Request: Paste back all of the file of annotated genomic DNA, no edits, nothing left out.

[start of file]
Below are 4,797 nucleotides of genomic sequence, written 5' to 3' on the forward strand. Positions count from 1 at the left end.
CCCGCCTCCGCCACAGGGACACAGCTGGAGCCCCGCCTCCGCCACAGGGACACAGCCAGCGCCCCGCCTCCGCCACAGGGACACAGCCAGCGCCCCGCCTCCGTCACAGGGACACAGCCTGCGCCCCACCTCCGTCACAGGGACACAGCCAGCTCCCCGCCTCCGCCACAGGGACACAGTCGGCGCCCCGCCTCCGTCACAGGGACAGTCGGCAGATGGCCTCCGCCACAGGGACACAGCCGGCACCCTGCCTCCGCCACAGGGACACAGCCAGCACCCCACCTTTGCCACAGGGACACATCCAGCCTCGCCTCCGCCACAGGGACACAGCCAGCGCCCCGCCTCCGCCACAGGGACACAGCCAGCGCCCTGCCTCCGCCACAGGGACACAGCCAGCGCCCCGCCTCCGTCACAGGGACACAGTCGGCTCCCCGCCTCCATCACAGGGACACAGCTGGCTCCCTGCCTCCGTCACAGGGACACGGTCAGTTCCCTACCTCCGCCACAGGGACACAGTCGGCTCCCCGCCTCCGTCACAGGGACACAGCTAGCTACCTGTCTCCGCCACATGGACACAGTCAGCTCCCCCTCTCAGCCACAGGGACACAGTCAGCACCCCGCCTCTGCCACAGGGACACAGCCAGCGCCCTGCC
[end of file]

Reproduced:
Below are 4,797 nucleotides of genomic sequence, written 5' to 3' on the forward strand. Positions count from 1 at the left end.
CCCGCCTCCGCCACAGGGACACAGCTGGAGCCCCGCCTCCGCCACAGGGACACAGCCAGCGCCCCGCCTCCGCCACAGGGACACAGCCAGCGCCCCGCCTCCGTCACAGGGACACAGCCTGCGCCCCACCTCCGTCACAGGGACACAGCCAGCTCCCCGCCTCCGCCACAGGGACACAGTCGGCGCCCCGCCTCCGTCACAGGGACAGTCGGCAGATGGCCTCCGCCACAGGGACACAGCCGGCACCCTGCCTCCGCCACAGGGACACAGCCAGCACCCCACCTTTGCCACAGGGACACATCCAGCCTCGCCTCCGCCACAGGGACACAGCCAGCGCCCCGCCTCCGCCACAGGGACACAGCCAGCGCCCTGCCTCCGCCACAGGGACACAGCCAGCGCCCCGCCTCCGTCACAGGGACACAGTCGGCTCCCCGCCTCCATCACAGGGACACAGCTGGCTCCCTGCCTCCGTCACAGGGACACGGTCAGTTCCCTACCTCCGCCACAGGGACACAGTCGGCTCCCCGCCTCCGTCACAGGGACACAGCTAGCTACCTGTCTCCGCCACATGGACACAGTCAGCTCCCCCTCTCAGCCACAGGGACACAGTCAGCACCCCGCCTCTGCCACAGGGACACAGCCAGCGCCCTGCC